Everyone said just about what you would expect, but Peres was in especially good form and held up his side of the argument well. Below, you can listen to the whole thing through, or pick the speaker you want to listen to.
Introduction by David Ignatius, Associate Editor and Columnist, The Washington Post and introductory remarks by Ban Ki-moon, Secretary-General, United Nations
Recep Tayyip Erdogan, Prime Minister of Turkey
Amre Moussa, Secretary-General, League of Arab States
Shimon Peres, President of Israel
UPDATE: Jay Nordinger on what happened:
Friends, there is an amazing confrontation between Shimon Peres and three others: the Turkish prime minister Erdogan; the Arab League chief Amr Moussa; and the U.N. secretary general, Ban Ki-moon. Peres, as you know, is the old Israeli Labourite and dove who has held virtually every position in his country. (Peres is a member of another party now—Kadima—but it’s natural to think of him as a Labourite, which for decades he was.) This confrontation made world headlines, which you may have seen. It also sparked demonstrations in at least two places: Turkey and the Gaza Strip (as we used to know it).Technorati Tag: World Economic Forum and Shimon Peres and Hamas and Operation Cast Lead and Gaza.
I was present for this amazing confrontation. But I will not get into it much here, for this reason: I have a piece on the matter in the forthcoming National Review. The issue appears on Friday, in digital form, and will be available in paper soon thereafter.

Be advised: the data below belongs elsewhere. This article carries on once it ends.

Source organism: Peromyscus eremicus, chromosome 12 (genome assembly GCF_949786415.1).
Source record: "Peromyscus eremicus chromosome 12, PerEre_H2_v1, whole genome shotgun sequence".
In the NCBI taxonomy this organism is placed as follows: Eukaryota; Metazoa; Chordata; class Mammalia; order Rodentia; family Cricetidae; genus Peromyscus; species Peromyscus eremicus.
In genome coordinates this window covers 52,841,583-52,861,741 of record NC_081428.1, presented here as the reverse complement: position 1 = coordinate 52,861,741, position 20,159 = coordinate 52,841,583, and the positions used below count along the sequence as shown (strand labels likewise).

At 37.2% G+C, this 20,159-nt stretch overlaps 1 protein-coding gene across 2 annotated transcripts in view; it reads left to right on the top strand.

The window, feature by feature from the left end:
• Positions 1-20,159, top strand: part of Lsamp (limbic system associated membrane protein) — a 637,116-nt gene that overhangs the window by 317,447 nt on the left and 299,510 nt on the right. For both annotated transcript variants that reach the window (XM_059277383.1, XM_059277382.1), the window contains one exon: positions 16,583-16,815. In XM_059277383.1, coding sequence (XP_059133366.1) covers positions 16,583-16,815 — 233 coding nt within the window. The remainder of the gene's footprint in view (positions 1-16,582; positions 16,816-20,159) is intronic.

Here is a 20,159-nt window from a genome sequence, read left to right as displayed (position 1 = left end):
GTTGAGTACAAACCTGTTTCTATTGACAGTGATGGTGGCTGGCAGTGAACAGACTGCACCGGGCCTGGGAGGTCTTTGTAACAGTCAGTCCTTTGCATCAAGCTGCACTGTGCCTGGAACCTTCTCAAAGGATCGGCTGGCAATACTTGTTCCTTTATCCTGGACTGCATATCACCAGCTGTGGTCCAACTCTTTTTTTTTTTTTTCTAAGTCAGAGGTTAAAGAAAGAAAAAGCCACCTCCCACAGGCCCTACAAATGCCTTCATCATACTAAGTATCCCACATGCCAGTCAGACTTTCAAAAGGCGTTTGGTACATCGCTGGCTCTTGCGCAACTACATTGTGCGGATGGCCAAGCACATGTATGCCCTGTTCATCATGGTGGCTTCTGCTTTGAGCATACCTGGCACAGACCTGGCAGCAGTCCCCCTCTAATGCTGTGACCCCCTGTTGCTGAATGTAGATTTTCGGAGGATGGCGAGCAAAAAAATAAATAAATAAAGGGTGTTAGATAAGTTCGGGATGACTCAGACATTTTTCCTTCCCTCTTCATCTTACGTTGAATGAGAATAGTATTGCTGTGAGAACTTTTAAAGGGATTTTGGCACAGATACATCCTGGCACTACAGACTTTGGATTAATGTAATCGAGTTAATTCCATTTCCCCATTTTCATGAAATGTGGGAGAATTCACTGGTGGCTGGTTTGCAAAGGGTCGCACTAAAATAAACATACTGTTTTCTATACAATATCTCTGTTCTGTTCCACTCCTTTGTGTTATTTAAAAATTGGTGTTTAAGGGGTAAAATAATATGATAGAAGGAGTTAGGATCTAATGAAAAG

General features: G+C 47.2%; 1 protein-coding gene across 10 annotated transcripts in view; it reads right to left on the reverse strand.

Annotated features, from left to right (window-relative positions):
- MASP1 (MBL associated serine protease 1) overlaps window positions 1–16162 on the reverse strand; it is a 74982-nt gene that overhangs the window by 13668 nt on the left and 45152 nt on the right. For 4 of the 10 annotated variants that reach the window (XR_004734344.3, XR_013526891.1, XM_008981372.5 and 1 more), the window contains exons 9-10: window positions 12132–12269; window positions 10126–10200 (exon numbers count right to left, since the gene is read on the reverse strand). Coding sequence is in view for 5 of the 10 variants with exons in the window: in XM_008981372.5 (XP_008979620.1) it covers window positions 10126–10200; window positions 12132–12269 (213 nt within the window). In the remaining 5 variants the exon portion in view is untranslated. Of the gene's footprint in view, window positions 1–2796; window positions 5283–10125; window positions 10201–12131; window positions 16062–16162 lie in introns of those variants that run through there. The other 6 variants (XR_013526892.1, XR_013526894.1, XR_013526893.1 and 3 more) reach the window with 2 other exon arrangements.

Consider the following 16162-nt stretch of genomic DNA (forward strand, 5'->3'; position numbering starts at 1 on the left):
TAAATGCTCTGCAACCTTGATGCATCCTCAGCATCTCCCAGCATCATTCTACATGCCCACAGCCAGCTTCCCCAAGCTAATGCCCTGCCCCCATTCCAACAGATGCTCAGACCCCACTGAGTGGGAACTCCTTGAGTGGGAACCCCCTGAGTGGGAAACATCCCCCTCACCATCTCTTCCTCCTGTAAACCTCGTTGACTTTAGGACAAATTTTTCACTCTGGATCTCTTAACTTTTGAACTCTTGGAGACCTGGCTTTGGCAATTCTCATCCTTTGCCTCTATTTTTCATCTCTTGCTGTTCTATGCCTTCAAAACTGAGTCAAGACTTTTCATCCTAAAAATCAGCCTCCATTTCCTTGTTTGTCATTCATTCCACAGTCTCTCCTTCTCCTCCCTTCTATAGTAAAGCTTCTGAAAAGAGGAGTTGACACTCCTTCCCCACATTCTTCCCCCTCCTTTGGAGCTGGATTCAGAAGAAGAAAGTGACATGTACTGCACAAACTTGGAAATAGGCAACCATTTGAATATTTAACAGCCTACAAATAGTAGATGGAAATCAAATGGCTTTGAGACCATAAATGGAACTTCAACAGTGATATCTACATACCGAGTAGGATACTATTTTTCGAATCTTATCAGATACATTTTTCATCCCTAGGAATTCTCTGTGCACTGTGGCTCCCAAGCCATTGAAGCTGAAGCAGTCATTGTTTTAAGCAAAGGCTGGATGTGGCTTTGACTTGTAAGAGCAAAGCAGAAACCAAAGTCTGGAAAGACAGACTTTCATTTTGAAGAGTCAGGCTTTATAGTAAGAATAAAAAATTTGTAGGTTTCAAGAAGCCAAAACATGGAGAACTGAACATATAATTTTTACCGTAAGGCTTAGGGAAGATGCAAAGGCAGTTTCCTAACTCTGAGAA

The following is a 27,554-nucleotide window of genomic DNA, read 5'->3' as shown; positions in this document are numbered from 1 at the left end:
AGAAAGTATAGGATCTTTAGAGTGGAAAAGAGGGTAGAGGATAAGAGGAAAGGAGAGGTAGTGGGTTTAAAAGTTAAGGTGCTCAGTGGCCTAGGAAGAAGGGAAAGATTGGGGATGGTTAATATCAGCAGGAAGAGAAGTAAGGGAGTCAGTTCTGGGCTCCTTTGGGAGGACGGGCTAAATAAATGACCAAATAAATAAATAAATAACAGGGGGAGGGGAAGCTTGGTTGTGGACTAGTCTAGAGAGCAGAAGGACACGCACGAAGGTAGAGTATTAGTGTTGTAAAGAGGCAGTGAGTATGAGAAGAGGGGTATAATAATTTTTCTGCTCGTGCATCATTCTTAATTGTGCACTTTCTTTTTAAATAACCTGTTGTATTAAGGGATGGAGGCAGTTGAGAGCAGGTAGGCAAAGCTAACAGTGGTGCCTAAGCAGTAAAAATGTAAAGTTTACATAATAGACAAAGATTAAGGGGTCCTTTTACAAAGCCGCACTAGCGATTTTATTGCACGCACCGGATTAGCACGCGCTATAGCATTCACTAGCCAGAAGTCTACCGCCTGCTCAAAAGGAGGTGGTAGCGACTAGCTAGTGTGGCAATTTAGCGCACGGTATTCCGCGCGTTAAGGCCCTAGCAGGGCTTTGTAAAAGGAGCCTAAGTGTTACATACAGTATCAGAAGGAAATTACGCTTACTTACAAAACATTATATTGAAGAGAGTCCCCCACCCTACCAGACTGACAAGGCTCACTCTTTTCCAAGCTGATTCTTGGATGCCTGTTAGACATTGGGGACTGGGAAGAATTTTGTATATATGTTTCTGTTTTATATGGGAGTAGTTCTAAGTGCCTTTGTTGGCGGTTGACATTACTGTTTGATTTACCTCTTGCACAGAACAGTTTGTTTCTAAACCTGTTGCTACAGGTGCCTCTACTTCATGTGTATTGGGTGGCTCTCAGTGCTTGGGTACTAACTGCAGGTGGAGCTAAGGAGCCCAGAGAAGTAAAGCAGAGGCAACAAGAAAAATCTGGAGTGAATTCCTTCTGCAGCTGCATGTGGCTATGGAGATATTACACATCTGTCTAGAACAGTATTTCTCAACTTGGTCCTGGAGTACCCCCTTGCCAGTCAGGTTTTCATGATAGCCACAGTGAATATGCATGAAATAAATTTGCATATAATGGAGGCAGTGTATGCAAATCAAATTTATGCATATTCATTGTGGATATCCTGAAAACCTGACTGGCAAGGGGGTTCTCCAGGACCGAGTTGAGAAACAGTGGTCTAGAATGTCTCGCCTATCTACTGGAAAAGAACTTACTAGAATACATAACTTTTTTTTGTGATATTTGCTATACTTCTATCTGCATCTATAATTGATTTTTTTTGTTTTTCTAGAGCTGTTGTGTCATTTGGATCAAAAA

But let me say something brief here in the journal. The subject of the panel, or Congress Center session, was Gaza. And—to put it in a small nutshell—Erdogan dumped on Israel very badly. Moussa dumped on Israel very, very badly. Even Ban dumped, though in a milder way. Moussa gave something like a full-out rant, very unusual for Davos. His remarks were more suited to the fabled “Arab street” than to a tony international conference.
You remember what Queen Victoria said about Gladstone? “He addresses me as though I were a public gathering.” Moussa addressed us as though we were a mob in the PA—or London or San Francisco—rather than the World Economic Forum. To hear him tell it, Israel went into Gaza—back into Gaza, I should say—for the simple purpose of killing people. Especially women and children. In fact, Moussa said “women and children” over and over. And over and over.
You were led to believe that the IDF skipped over the men, in pursuit of women and children to gun down or burn up.
Frankly, Moussa sounded more like a spokesman for Hamas than the secretary general of the Arab League. And—equally frankly—Erdogan was not much better. (For the essence of what he said, see the longish item on Erdogan I had earlier in this journal.)
And through it all, Peres simply sat. I sat too. I looked at him and said, “Why Peres? Why not someone with a little more . . . fiber?” Peres is Davos’s kind of Israeli, usually: the ultimate dove, the ultimate conference-goer and peace-processer. Would he rise to the occasion, would he do the necessary? There was a lot on his shoulders: the burden of answering these rants; the burden of defending Israel, and speaking for the truth of recent events. Could Peres, 85 years old and steeped in accommodation, do it?
Oh, God, could he. He was magnificent. He rose up magnificently, majestically. For close to a half-hour, he spoke with extreme passion, pouring his heart out, answering every charge, correcting every lie, saying all that needed to be said. As I say in my NR piece, this was probably the most stunning and gratifying public performance I have ever witnessed.